The food and drink sectors expected to overcome global recession
A global recession doesn’t signal disaster for all businesses, particularly many in the food industry. While many markets struggle in a floundering economy, others thrive. Market research leader Mintel has reviewed its research reports from the past two years, identifying which food and drink markets are actually flourishing.
“Over the past year, we’ve seen people trying to save money on food by either dining out less, cutting supermarket bills, or both. More people cook at home now, but they still want healthy, convenient, tasty food and drink for their dollar,” Bill Patterson, senior analyst at Mintel, noted. “As consumers spend less and stay in more, certain food markets are benefitting. These recession-proof, or rather recession-fueled, industries are destined to do well throughout the economic downturn, but it will be interesting to track their sales after the nation recovers.”
Frozen Meals: Convenient and inexpensive, frozen meals have already been seen to benefit from the recession. Mintel expects a total sales increase of 4.5% in 2008, a jump from its original -0.3% expectation.
Bread: The core of basic eating, from breakfast bagels to lunchtime sandwiches to dinner rolls, Mintel views the bread market as recession-resistant. Originally predicted to grow 2.1% in 2008, their latest figures show the bread market has received a 7% boost, with higher growth forecast through to 2013.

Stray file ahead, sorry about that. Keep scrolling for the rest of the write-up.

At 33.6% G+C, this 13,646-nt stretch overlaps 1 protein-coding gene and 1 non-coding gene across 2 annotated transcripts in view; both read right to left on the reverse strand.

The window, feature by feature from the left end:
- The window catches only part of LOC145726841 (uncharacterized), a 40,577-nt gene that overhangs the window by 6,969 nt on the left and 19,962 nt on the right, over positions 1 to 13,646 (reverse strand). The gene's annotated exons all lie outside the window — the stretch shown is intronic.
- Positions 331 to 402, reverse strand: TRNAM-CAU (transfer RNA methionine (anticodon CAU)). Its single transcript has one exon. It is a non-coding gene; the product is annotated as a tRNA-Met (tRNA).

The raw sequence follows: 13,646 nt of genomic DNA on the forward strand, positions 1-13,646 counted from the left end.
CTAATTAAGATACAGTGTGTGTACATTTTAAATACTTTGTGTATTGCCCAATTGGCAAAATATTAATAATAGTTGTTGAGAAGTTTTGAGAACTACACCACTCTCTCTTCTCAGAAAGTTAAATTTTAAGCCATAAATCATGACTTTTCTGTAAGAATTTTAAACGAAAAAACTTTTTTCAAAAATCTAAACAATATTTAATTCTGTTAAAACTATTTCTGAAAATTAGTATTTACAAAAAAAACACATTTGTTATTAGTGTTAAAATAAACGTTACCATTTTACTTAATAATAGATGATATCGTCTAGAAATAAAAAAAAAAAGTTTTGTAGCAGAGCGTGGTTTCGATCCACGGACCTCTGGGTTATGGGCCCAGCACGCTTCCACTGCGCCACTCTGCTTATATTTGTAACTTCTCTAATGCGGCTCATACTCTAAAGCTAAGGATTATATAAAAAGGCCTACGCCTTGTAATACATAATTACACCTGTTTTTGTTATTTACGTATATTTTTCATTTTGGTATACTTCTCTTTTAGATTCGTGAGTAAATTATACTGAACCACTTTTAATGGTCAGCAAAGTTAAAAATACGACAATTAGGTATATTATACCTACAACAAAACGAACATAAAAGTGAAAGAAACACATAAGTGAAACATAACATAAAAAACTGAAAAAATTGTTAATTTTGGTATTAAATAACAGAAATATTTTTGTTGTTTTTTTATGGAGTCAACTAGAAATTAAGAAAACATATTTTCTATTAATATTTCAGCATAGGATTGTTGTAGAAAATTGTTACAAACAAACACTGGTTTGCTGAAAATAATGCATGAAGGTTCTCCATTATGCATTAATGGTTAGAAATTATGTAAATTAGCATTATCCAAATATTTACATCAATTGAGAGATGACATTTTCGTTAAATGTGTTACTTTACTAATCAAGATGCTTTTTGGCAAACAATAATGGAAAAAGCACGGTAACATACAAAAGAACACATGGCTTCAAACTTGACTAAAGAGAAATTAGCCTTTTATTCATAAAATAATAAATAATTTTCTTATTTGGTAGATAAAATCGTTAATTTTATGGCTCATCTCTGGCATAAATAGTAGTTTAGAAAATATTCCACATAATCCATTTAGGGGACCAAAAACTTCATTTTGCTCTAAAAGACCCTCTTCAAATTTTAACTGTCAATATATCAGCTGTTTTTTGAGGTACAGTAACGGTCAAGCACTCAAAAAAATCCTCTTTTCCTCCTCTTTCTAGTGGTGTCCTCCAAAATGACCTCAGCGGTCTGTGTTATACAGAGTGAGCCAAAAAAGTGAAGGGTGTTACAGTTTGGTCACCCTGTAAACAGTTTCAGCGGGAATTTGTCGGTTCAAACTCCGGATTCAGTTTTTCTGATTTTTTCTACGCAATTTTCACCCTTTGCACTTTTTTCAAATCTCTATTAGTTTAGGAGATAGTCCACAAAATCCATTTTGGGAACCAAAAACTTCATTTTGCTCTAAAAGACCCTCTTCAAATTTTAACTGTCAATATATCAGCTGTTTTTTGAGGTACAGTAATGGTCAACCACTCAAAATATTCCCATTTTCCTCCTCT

Sweet Spreads: “Brown bag lunches are back!” Mr Patterson proclaimed. A healthy, cheap source of protein, peanut butter will drive sweet spread sales up 26% from 2008 to 2013, markedly above Mintel’s initial prediction of 12%.
Side Dishes: As more people cook at home, small conveniences like ready-prepared side dishes are not out of the question for many families. Original forecasts suggested the side dish market would grow 2.3% in 2008, but it actually rose by a robust 5% – driven by increased sales of basic comfort foods.
Coffee: The $4 latte is finally going out of fashion. More adults are making their coffee at home, causing the retail coffee market to grow 6% in 2008, a substantial jump from the original forecast of 2.4%. Mintel expects this market to enjoy continued success in the future, though recent, less expensive coffee drink launches from retailers will compete strongly with at-home coffee sales.
Mr Patterson advised that these ‘recession-proof’ food and drink markets share common features, as they fall into the comfort/simple food categories and can be purchased at a supermarket for a relatively low price. Then, they can subsequently be prepared to suit individual needs in the comfort of the person’s own home.
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